Dimethylheptylpyran
(DMHP) EA-3167 Kolokol-1 LSD-25 PAVA spray Sleeping gas

Riot control

Xylyl bromide Pepper spray
Pepper spray
(OC) Mace (spray) CN CS CR

List of chemical warfare agents CB military symbol

v t e

TRP channel modulators

TRPA

Activators

4-Hydroxynonenal 4-Oxo-2-nonenal 4,5-EET 12S-HpETE 15-Deoxy-Δ12,14-prostaglandin J2 α- Sanshool
Sanshool
(ginger, Sichuan and melegueta peppers) Acrolein Allicin
Allicin
(garlic) Allyl isothiocyanate
Allyl isothiocyanate
(mustard, radish, horseradish, wasabi) AM404 Bradykinin Cannabichromene
Cannabichromene
(cannabis) Cannabidiol
Cannabidiol
(cannabis) Cannabigerol
Cannabigerol
(cannabis) Cinnamaldehyde
Cinnamaldehyde
(cinnamon) CR gas
CR gas
(dibenzoxazepine; DBO) CS gas
CS gas
(2-chlorobenzal malononitrile) Curcumin
Curcumin
(turmeric) Dehydroligustilide (celery) Diallyl disulfide Dicentrine
Dicentrine
( Lindera
Lindera
spp.) Farnesyl thiosalicylic acid Formalin Gingerols (ginger) Hepoxilin A3 Hepoxilin B3 Hydrogen peroxide Icilin Isothiocyanate Ligustilide (celery, Angelica acutiloba) Linalool
Linalool
(Sichuan pepper, thyme) Methylglyoxal Methyl salicylate
Methyl salicylate
(wintergreen) N-Methylmaleimide Nicotine
Nicotine
(tobacco) Oleocanthal
Oleocanthal
(olive oil) Paclitaxel
Paclitaxel
(Pacific yew) Paracetamol
Paracetamol
(acetaminophen) PF-4840154 Phenacyl chloride Polygodial
Polygodial
(Dorrigo pepper) Shogaols (ginger, Sichuan and melegueta peppers) Tear gases Tetrahydrocannabinol
Tetrahydrocannabinol
(cannabis) Thiopropanal S-oxide
Thiopropanal S-oxide
(onion) Umbellulone
Umbellulone
(Umbellularia californica) WIN 55,212-2

Blockers

Dehydroligustilide (celery) Nicotine
Nicotine
(tobacco) Ruthenium red

TRPC

Activators

Adhyperforin
Adhyperforin
(St John's wort) Diacyl glycerol GSK1702934A Hyperforin
Hyperforin
(St John's wort) Substance P

Blockers

DCDPC DHEA-S Flufenamic acid GSK417651A GSK2293017A Meclofenamic acid N-(p-amylcinnamoyl)anthranilic acid Niflumic acid Pregnenolone sulfate Progesterone Pyr3 Tolfenamic acid

TRPM

Activators

ADP-ribose BCTC Calcium
Calcium
(intracellular) Cold Coolact P Cooling Agent 10 CPS-369 Eucalyptol
Eucalyptol
(eucalyptus) Frescolat MGA Frescolat ML Geraniol Hydroxycitronellal Icilin Linalool Menthol
Menthol
(mint) PMD 38 Pregnenolone sulfate Rutamarin (Ruta graveolens) Steviol glycosides (e.g., stevioside) (Stevia rebaudiana) Sweet tastants (e.g., glucose, fructose, sucrose; indirectly) Thio-BCTC WS-3 WS-12 WS-23

Blockers

Capsazepine Clotrimazole DCDPC Flufenamic acid Meclofenamic acid Mefenamic acid N-(p-amylcinnamoyl)anthranilic acid Nicotine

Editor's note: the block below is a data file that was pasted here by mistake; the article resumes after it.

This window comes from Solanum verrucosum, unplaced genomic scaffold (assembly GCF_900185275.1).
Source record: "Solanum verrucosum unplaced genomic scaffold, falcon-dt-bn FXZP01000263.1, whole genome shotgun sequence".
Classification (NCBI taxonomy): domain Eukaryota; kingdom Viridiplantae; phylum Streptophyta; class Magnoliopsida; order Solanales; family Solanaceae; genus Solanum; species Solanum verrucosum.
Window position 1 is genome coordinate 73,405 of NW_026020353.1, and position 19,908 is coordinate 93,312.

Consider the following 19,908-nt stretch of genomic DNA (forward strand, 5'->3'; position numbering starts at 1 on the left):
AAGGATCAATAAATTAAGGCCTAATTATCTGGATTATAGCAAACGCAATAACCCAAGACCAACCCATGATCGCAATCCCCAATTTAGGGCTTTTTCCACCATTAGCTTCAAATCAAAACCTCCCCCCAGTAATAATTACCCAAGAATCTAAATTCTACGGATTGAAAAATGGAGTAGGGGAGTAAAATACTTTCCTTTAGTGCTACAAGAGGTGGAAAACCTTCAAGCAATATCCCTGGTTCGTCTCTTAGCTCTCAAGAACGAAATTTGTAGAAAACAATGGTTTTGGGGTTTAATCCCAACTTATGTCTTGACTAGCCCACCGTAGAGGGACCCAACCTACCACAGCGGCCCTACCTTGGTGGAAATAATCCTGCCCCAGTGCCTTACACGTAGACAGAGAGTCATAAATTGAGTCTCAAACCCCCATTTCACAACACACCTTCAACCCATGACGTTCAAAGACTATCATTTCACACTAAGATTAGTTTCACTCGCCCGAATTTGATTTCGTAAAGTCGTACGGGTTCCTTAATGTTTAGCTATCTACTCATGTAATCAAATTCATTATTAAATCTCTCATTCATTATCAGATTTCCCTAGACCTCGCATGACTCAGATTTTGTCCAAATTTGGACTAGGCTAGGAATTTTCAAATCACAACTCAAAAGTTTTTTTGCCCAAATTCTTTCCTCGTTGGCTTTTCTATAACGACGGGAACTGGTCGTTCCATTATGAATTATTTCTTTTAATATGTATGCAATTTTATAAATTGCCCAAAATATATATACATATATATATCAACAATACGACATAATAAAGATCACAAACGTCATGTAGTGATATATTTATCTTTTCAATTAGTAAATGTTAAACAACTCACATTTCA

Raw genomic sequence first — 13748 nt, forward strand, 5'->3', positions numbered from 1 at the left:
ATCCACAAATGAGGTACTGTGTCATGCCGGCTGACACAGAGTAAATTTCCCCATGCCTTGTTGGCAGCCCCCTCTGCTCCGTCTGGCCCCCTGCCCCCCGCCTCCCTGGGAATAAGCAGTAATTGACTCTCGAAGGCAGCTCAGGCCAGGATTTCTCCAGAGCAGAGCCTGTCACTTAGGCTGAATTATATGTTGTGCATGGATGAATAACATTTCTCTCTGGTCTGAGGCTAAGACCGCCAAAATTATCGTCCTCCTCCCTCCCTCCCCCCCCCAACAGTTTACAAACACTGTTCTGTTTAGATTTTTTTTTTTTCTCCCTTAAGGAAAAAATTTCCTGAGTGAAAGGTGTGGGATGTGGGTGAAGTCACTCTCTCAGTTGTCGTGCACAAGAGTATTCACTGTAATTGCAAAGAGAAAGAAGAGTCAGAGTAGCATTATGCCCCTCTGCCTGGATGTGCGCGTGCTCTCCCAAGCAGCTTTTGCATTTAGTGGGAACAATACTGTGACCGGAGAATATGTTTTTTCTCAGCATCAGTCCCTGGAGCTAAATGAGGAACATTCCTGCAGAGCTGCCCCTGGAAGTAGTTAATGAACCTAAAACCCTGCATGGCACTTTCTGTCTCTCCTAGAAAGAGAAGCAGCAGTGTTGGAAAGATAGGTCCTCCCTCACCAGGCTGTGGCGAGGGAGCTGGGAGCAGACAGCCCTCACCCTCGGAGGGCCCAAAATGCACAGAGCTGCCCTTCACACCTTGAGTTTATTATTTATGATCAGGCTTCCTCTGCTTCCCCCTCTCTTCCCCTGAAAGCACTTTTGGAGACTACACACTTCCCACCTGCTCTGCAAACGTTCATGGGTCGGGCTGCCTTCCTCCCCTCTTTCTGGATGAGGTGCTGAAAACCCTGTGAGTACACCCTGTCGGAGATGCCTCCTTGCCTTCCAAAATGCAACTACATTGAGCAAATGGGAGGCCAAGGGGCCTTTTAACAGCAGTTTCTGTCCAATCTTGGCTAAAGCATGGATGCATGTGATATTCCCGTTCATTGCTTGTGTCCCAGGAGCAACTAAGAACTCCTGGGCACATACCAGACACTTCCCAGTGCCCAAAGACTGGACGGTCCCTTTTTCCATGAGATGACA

Nicotine
(tobacco) Niflumic acid Ruthenium red Rutamarin (Ruta graveolens) Tolfenamic acid TPPO

TRPML

Activators

MK6-83 PI(3,5)P2 SF-22

TRPP

Activators

Triptolide
Triptolide
(Tripterygium wilfordii)

Blockers

Ruthenium red

TRPV

Activators

2-APB 5',6'-EET 9-HODE 9-oxoODE 12S-HETE 12S-HpETE 13-HODE 13-oxoODE 20-HETE α- Sanshool
Sanshool
(ginger, Sichuan and melegueta peppers) Allicin
Allicin
(garlic) AM404 Anandamide Bisandrographolide (Andrographis paniculata) Camphor
Camphor
(camphor laurel, rosemary, camphorweed, African blue basil, camphor basil) Cannabidiol
Cannabidiol
(cannabis) Cannabidivarin
Cannabidivarin
(cannabis) Capsaicin
Capsaicin
(chili pepper) Carvacrol
Carvacrol
(oregano, thyme, pepperwort, wild bergamot, others) DHEA Diacyl glycerol Dihydrocapsaicin
Dihydrocapsaicin
(chili pepper) Estradiol Eugenol
Eugenol
(basil, clove) Evodiamine
Evodiamine
(Euodia ruticarpa) Gingerols (ginger) GSK1016790A Heat Hepoxilin A3 Hepoxilin B3 Homocapsaicin
Homocapsaicin
(chili pepper) Homodihydrocapsaicin
Homodihydrocapsaicin
(chili pepper) Incensole
Incensole
(incense) Lysophosphatidic acid Low pH (acidic conditions) Menthol
Menthol
(mint) N-Arachidonoyl dopamine N-Oleoyldopamine N-Oleoylethanolamide Nonivamide
Nonivamide
(PAVA) (PAVA spray) Nordihydrocapsaicin
Nordihydrocapsaicin
(chili pepper) Paclitaxel
Paclitaxel
(Pacific yew) Paracetamol
Paracetamol
(acetaminophen) Phorbol esters
Phorbol esters
(e.g., 4α-PDD) Piperine
Piperine
(black pepper, long pepper) Polygodial
Polygodial
(Dorrigo pepper) Probenecid Protons RhTx Rutamarin (Ruta graveolens) Resiniferatoxin
Resiniferatoxin
(RTX) (Euphorbia resinifera/pooissonii) Shogaols (ginger, Sichuan and melegueta peppers) Tetrahydrocannabivarin
Tetrahydrocannabivarin
(cannabis) Thymol
Thymol
(thyme, oregano) Tinyatoxin
Tinyatoxin
(Euphorbia resinifera/pooissonii) Tramadol Vanillin
Vanillin
(vanilla) Zucapsaicin

Blockers

α- Spinasterol
Spinasterol
( Vernonia
Vernonia
tweediana) AMG-517 Asivatrep BCTC Cannabigerol
Cannabigerol
(cannabis) Cannabigerolic acid (cannabis) Cannabigerovarin (cannabis) Cannabinol
Cannabinol
(cannabis) Capsazepine DCDPC DHEA DHEA-S Flufenamic acid GRC-6211 HC-067047 Lanthanum Meclofenamic acid N-(p-amylcinnamoyl)anthranilic acid NGD-8243 Niflumic acid Pregnenolone sulfate RN-1734 RN-9893 Ruthenium red SB-705498 Tivanisiran Tolfenamic acid

See also: Receptor/signaling modulators • Ion channe

.